Extension entomologist receives prestigious award
STARKVILLE, Miss. -- Jerome Goddard received the Felix J. Underwood Award from the Mississippi Public Health Association at its 82nd annual conference.
Given to individuals who are dedicated to protecting Mississippians’ health, this award is the organization’s most prestigious honor.
“Dr. Goddard is a scholar, practitioner and teacher who has positively impacted hundreds of people in his public health career,” said association president David Buys, who is Goddard’s colleague and Mississippi State University Extension Service health specialist. “He is a world-renowned medical and veterinary entomologist possibly best known as an effective communicator of complex scientific issues. He is highly deserving of this award and represents all it stands for.”
Goddard is an Extension professor of medical and veterinary entomology in the MSU Department of Biochemistry, Molecular Biology, Entomology and Plant Pathology. He also is an affiliate faculty member at the University of Mississippi Medical Center. Before accepting his position at MSU, Goddard served as the state medical entomologist with the Mississippi Department of Health for 20 years. He was also a medical entomologist while serving as a captain in the U.S. Air Force.
In his 30-year career as an entomologist, he has shared his expertise at conferences and training events nationwide. He testified before Congress in 1999 on the public health benefits of pesticides.
Goddard has published more than 200 scientific papers and 14 books. His medical textbook, “The Physician’s Guide to Arthropods of Medical Importance,” was originally published 26 years ago and is used by physicians worldwide. In its latest edition, the publisher renamed the book, “The Goddard Guide to Arthropods of Medical Importance,” signifying his impact on the discipline. The book earned a “Highly Commended” award in 2013 in the British Medical Association’s Best Medical Book of the Year contest.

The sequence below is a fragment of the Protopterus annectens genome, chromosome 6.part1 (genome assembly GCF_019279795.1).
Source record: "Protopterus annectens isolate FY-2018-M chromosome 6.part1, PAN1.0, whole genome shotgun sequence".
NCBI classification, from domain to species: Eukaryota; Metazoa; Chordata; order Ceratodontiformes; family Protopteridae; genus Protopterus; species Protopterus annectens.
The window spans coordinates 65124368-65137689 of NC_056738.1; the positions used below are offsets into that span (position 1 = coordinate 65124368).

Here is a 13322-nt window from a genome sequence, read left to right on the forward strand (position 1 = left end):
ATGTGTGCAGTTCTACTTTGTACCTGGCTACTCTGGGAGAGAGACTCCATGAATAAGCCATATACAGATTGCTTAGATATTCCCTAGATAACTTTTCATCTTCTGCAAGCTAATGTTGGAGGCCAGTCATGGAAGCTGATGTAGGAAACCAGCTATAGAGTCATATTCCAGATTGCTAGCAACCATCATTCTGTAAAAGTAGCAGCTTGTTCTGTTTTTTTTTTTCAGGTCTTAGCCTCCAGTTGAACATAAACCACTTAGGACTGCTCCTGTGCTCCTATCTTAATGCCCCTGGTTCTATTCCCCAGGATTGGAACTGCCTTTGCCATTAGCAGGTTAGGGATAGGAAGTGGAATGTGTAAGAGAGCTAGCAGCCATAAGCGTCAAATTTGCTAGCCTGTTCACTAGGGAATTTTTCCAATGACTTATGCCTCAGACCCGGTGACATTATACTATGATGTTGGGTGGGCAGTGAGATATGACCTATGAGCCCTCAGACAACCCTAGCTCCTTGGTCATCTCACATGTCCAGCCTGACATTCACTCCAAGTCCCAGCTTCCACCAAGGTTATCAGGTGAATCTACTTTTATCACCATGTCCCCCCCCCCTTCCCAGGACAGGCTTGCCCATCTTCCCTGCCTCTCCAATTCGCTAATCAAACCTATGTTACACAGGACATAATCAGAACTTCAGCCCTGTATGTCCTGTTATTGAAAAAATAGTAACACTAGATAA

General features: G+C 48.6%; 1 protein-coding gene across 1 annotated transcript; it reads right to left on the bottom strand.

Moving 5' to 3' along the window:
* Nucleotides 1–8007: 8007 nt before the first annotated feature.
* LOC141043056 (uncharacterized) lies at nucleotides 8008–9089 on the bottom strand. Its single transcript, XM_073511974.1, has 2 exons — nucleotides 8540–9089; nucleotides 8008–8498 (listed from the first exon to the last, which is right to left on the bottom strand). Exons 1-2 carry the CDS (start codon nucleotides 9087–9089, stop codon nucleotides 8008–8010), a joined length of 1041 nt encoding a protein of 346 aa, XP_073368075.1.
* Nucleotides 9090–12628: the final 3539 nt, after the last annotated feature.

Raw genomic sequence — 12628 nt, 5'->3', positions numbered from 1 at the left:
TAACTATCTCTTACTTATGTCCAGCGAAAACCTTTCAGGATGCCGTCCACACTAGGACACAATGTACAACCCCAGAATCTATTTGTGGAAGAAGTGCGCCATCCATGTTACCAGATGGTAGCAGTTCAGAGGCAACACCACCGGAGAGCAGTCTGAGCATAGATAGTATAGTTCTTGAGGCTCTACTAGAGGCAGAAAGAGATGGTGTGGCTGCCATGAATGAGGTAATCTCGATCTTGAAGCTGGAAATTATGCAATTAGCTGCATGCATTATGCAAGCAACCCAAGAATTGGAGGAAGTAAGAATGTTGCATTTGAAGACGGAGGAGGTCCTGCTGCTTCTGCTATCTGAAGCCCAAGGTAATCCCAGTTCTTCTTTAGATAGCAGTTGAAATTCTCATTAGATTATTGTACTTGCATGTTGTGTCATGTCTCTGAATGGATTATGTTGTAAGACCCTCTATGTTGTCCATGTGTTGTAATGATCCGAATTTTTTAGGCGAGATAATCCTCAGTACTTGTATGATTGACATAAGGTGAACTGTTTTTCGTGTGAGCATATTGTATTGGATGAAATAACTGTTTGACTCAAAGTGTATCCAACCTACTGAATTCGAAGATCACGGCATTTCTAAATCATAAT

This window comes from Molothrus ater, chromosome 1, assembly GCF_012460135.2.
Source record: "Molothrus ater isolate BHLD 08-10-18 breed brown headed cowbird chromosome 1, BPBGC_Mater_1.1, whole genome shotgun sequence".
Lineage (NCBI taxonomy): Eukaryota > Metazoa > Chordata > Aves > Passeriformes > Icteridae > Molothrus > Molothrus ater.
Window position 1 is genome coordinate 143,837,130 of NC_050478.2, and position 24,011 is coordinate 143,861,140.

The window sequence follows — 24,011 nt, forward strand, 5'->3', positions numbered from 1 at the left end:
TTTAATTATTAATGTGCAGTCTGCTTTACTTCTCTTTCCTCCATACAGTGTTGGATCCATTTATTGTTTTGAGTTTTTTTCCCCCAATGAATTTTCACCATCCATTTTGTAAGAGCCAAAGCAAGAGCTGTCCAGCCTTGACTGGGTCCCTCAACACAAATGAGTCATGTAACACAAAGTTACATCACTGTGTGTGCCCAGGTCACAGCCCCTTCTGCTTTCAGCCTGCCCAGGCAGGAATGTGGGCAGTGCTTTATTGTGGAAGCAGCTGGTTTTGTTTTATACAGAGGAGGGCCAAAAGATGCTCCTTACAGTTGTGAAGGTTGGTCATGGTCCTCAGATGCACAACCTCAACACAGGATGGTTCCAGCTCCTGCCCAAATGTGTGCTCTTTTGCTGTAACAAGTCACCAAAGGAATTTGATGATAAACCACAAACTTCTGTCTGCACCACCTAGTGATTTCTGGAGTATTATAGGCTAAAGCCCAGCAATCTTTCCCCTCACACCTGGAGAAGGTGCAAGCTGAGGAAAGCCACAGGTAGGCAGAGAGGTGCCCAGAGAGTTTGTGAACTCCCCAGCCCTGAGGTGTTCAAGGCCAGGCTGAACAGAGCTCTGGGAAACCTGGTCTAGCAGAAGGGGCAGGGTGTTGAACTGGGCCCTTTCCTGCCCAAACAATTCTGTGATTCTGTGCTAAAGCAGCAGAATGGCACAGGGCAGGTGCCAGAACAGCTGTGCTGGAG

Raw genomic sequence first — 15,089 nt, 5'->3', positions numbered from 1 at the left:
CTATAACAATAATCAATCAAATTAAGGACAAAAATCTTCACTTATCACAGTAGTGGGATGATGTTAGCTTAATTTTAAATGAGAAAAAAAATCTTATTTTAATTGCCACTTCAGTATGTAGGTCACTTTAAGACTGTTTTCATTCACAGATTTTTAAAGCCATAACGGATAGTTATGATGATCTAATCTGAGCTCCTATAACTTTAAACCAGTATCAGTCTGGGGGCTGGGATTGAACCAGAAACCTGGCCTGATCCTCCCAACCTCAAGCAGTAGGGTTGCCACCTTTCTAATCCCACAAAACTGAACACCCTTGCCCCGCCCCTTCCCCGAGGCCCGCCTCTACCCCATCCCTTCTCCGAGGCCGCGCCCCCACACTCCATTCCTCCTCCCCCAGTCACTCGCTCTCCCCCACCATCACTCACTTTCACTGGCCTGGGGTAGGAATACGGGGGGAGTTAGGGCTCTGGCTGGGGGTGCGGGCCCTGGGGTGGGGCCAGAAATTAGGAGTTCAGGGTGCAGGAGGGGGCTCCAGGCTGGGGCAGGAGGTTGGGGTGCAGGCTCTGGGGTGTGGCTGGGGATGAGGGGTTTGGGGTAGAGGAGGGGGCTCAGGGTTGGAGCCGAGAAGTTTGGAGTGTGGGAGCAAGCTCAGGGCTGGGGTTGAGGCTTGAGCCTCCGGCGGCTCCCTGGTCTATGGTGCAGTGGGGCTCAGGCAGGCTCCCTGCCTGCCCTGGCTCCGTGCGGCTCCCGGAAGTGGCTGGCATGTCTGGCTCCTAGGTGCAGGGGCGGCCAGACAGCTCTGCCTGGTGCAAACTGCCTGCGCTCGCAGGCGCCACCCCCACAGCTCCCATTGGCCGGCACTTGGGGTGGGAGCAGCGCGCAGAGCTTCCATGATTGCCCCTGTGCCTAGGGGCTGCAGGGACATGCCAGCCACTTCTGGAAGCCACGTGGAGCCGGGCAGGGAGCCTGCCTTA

As a professor, Goddard works with the U.S. Centers for Disease Control and Prevention to train medical and veterinary entomologists. In addition to his vector-control research, Goddard coordinates and supervises various projects and training programs related to vector ecology and control throughout the state. He also has guided more than 10 graduate students through the dissertation process.
Goddard has been featured in Reader’s Digest and Time magazine and appeared on “The Colbert Report” and the Learning Channel.
Goddard said he is flattered to be recognized with this award but is quick to give credit to key individuals who have worked with him and supported him through the years.
“Way back in the early 1990s, while at the health department, I was ‘in charge’ of the vector control response to several outbreaks of mosquito-borne encephalitis, but I couldn’t have done it without the help and oversight of Dr. Mary Currier and Sheryl Hand,” he said. “Later, I was ‘in charge’ of the entomological response to West Nile during the big outbreak in Mississippi in 2002, but I would have been lost without the help of Dr. Sally Slavinski and Dr. Brigid Elchos. I was supposedly ‘in charge’ of the entire vector-control response along the Mississippi Coast after Hurricane Katrina, but no way could I have done it without encouragement and support from my wife, Rosella, and the direct help of Wendy Varnado, Harry Fulton and Mike Tagert. So, no man or woman is an island. It would be foolish to think otherwise.”
The Underwood award is named after Dr. Felix J. Underwood, who was state health officer from 1924 to 1958. He was a pioneer in public health and helped develop measures that created a strong public health policy which continues to impact health in Mississippi, the U.S. and the world.